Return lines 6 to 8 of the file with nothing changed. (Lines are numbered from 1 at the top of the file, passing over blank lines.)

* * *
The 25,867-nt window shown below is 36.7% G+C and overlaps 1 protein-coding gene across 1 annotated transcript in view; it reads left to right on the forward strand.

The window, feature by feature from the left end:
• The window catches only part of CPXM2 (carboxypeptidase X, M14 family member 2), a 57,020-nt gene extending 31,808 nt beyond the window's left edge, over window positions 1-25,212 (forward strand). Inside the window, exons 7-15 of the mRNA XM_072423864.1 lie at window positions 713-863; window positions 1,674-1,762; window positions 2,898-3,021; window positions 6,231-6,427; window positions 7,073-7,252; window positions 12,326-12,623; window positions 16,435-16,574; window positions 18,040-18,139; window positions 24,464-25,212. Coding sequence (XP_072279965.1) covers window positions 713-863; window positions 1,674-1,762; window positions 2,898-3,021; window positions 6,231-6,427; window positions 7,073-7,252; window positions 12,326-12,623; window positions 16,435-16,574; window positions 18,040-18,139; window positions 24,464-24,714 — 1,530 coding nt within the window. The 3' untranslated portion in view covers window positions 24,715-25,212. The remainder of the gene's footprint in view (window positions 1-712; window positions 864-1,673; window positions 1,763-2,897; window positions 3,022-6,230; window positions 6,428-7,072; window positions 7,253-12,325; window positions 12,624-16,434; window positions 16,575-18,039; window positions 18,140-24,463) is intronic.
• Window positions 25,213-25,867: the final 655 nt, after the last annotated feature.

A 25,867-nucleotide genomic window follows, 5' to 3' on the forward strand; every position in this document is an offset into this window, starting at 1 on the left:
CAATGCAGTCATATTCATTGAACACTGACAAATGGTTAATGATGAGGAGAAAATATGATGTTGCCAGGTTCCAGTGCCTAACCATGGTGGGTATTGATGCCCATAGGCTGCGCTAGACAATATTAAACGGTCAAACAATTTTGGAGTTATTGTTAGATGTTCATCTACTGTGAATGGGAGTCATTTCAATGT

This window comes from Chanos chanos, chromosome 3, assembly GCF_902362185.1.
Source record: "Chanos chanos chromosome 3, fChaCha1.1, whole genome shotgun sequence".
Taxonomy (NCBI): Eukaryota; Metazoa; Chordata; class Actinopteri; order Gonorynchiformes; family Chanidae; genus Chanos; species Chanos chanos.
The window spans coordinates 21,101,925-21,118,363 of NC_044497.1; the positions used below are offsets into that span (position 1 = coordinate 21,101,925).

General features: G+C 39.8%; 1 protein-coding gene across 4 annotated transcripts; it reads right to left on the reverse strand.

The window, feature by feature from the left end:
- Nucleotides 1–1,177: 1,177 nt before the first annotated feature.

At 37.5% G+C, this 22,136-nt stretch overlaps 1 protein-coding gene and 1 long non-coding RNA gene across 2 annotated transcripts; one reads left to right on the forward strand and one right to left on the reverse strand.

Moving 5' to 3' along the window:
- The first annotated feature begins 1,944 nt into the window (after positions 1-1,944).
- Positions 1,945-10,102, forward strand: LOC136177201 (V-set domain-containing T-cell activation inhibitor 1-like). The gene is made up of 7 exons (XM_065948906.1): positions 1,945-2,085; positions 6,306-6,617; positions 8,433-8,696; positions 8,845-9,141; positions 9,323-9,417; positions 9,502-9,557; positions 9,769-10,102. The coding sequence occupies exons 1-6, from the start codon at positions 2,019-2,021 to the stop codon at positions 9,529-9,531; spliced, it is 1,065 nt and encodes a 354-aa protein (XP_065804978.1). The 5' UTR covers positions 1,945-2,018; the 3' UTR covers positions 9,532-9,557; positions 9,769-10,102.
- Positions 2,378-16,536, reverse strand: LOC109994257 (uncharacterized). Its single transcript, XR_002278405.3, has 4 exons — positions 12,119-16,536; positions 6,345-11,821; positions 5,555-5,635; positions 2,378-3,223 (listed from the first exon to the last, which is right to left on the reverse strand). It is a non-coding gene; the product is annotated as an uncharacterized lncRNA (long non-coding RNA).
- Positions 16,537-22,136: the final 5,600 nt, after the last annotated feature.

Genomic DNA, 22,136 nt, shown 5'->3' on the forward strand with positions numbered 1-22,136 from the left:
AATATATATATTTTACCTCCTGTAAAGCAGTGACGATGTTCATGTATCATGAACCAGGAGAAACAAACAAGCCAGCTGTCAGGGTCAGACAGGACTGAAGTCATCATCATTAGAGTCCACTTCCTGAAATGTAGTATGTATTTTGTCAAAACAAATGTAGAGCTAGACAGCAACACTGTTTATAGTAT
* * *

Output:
CAATGCAGTCATATTCATTGAACACTGACAAATGGTTAATGATGAGGAGAAAATATGATGTTGCCAGGTTCCAGTGCCTAACCATGGTGGGTATTGATGCCCATAGGCTGCGCTAGACAATATTAAACGGTCAAACAATTTTGGAGTTATTGTTAGATGTTCATCTACTGTGAATGGGAGTCATTTCAATGT

This window comes from Chanos chanos, chromosome 3, assembly GCF_902362185.1.
Source record: "Chanos chanos chromosome 3, fChaCha1.1, whole genome shotgun sequence".